By Lauren WilliamsA mother of three is facing a barrage of media criticism after she wrote on Facebook about how painful childbirth could be.
The post drew condemnation from people who said it was insensitive and unhelpful.
Now, the mother, who is not being named because she has chosen not to be identified, is seeking help.
“I had to stop because I was so angry,” the mother told ABC News.
“I felt so bad for all the babies.
My heart just sank.
I felt so helpless.
I thought I was the only one who was going through this.
It’s just like every other mother I know, there are moms and dads, too.”
The post sparked outrage among people on social media, who were quick to point out that the woman, who asked not to give her name, is not a doctor.
“Your mother is a doctor, but you’re still just another mom in a uterus.
Your pain isn’t real and the pain you feel is not real,” one person wrote on Twitter.
Another said: “Your mother’s post is so insensitive.
It would be easier to just call your pain ‘pain’ or ‘anxiety,'” according to a video posted on YouTube.
Others called her out for her use of language that could have been interpreted as insensitive to her fellow women in the labor profession.
“You are not a nurse and you are not the mother of a woman.
You are a woman who is dealing with a woman’s pain,” another person wrote.”
It’s not a matter of ‘pain,’ but of emotional anguish,” said Elizabeth G. Davis, a professor of obstetrics and gynecology at the University of California, San Francisco.”
She’s trying to be sensitive, but she’s not trying to help anyone,” she added.
“This is what we do.”
Davis said she thinks the mother was just trying to get people to help her mom during her painful labor.
“The mother was not trying or trying to do anything to help any other mother,” she said.
“It’s about her mother, her pain.”
But Davis said that sometimes people are not understanding that there is an important difference between the words “pain” and “anxiety.”
“When you’re a mom, you’re trying to make sure you’re safe and your baby’s not hurt,” Davis said.
Davis said that during her own pregnancy, she felt anxiety during the labor process.
“My baby was so strong.
When you’ve been through a lot, you can’t help but feel nervous,” she explained.
Davis, who has a 2-year-old son, said she has also had her fair share of anxiety during labor.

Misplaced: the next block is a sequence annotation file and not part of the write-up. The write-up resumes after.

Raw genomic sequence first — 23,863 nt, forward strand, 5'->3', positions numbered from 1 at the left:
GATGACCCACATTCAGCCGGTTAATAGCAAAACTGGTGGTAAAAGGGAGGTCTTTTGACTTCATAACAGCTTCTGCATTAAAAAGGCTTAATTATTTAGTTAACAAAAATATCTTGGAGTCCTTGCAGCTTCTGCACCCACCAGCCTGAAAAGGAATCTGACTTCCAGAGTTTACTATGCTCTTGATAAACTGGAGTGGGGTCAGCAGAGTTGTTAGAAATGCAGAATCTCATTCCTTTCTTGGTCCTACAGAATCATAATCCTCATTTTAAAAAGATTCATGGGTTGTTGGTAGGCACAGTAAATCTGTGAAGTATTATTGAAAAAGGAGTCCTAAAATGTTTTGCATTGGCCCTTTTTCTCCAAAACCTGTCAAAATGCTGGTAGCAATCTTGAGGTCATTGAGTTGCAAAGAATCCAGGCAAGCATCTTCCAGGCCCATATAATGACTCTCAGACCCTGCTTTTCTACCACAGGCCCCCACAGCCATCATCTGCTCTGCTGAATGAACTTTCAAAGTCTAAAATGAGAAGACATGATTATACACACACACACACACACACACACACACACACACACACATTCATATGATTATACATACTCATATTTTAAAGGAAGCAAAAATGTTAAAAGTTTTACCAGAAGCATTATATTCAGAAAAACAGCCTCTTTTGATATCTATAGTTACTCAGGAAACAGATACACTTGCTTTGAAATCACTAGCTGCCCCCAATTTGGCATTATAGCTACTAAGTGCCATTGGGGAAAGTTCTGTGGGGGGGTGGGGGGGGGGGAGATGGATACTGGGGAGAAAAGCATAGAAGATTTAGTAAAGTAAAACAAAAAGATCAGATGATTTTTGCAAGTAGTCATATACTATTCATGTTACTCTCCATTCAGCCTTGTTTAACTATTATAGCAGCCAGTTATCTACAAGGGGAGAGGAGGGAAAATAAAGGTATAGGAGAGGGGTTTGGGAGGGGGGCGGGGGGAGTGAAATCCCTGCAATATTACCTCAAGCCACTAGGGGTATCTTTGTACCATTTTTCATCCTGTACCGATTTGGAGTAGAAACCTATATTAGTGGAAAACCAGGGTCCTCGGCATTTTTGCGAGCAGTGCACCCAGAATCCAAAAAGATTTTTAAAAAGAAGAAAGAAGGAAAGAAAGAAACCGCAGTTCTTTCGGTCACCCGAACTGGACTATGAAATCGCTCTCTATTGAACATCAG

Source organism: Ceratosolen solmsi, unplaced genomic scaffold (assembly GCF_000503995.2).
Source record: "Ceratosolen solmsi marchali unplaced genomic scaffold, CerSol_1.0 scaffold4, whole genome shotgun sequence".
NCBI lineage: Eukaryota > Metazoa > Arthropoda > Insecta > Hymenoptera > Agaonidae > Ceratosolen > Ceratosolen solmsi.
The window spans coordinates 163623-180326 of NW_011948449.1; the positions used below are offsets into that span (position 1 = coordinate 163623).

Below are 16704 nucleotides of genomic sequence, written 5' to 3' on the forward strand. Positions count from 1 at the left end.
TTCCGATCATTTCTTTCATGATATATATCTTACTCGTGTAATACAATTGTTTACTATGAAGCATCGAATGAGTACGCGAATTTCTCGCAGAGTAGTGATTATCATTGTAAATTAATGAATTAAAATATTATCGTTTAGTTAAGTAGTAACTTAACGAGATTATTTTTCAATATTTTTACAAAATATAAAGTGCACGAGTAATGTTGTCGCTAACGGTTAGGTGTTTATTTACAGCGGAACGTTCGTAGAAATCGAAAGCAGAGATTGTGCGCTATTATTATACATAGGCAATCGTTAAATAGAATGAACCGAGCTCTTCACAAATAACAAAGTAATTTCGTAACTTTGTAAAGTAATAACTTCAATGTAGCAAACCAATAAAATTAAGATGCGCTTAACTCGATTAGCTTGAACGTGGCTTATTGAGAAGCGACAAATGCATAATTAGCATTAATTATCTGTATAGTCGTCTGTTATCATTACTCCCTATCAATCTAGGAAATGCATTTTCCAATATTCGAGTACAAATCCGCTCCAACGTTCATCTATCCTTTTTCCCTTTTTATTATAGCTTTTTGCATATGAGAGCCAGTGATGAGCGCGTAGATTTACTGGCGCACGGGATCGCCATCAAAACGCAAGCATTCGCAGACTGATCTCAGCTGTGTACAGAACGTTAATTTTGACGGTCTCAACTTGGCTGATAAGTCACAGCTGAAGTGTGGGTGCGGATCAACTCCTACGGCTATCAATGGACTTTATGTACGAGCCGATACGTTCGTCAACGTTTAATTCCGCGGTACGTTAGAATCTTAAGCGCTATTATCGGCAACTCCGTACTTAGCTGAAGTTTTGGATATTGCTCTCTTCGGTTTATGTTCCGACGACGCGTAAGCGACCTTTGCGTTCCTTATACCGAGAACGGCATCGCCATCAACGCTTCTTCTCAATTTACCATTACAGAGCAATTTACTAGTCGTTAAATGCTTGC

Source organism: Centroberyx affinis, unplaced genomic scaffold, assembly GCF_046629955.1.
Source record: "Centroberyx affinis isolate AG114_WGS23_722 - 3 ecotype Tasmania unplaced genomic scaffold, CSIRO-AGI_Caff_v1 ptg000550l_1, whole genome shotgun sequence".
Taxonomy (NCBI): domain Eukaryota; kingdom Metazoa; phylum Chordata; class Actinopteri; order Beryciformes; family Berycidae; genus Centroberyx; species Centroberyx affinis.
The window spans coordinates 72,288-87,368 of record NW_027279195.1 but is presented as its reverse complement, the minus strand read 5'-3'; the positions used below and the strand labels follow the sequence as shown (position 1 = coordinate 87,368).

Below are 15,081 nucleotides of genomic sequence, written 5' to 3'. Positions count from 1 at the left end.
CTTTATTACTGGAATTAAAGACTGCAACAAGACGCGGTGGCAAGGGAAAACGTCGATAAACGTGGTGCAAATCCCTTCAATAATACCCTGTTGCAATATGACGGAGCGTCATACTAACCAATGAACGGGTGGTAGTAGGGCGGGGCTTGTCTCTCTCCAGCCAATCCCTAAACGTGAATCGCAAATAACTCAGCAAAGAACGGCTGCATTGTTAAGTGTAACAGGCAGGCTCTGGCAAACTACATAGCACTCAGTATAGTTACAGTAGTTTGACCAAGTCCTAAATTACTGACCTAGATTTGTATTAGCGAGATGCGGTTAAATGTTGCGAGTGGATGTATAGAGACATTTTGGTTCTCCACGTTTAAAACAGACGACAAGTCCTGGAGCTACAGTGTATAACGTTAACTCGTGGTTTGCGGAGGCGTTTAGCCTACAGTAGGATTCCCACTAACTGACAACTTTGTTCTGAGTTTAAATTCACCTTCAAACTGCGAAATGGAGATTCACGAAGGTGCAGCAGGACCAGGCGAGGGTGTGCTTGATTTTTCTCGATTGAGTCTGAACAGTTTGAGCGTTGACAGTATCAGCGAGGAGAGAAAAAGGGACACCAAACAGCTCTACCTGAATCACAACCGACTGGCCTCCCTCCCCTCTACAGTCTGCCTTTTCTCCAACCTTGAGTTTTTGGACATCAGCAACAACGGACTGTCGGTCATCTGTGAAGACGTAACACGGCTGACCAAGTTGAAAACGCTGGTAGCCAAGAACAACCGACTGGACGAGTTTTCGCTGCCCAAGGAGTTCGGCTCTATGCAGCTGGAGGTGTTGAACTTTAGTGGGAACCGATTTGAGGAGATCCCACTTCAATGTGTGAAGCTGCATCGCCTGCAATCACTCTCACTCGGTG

“When I got pregnant with my son, I had panic attacks,” she recalled.
“So I was going to the hospital and I couldn’t get there.
So I thought, ‘My baby’s going to be a lot worse, because they’re going to hurt him,'” Davis said, adding that she ended up in the hospital.
“The doctor said I was really in a panic.”
Davis has also experienced anxiety during childbirth and in her own personal life.
“When I was pregnant with [my son], I would have to have a lot of medication in my body,” she told ABCNews.com.
“That’s why I have to make myself go to the bathroom.”
Davis, however, says she has never experienced anxiety.
“In the past I have never experienced an anxiety attack or panic attack.
That’s why this is so upsetting,” she noted.
Davis has since been in a relationship with a man who has not only been a primary caregiver for her, but also a father to her three children, ages 2, 5 and 9.
“So the only way I could really be able to really understand what I was feeling was to go to him,” she stressed.
Davis is now seeking help from the American College of Obstetricians and Gynecologists (ACOG), which is now accepting women’s stories from across the country.
“We need to help our patients understand what they’re experiencing,” said ACOG spokeswoman Jill B. Smith.
“We want to be sure that they understand that we care about them, we want to help them through it and we want them to know that we’re listening.”
“We want women to feel comfortable coming forward to talk about their experiences and their concerns,” Smith added.
The American College is now working to ensure that women who have experienced birth pain, such as the mother in this case, are treated appropriately and not judged based on the nature of their experiences.”ACOG supports and encourages women who are experiencing childbirth to seek the help of a medical provider if they need it,” Smith said.
“But we don’t support and encourage women to be ashamed of their birth experiences or to use these experiences as an excuse for not seeking help for their birth pain.”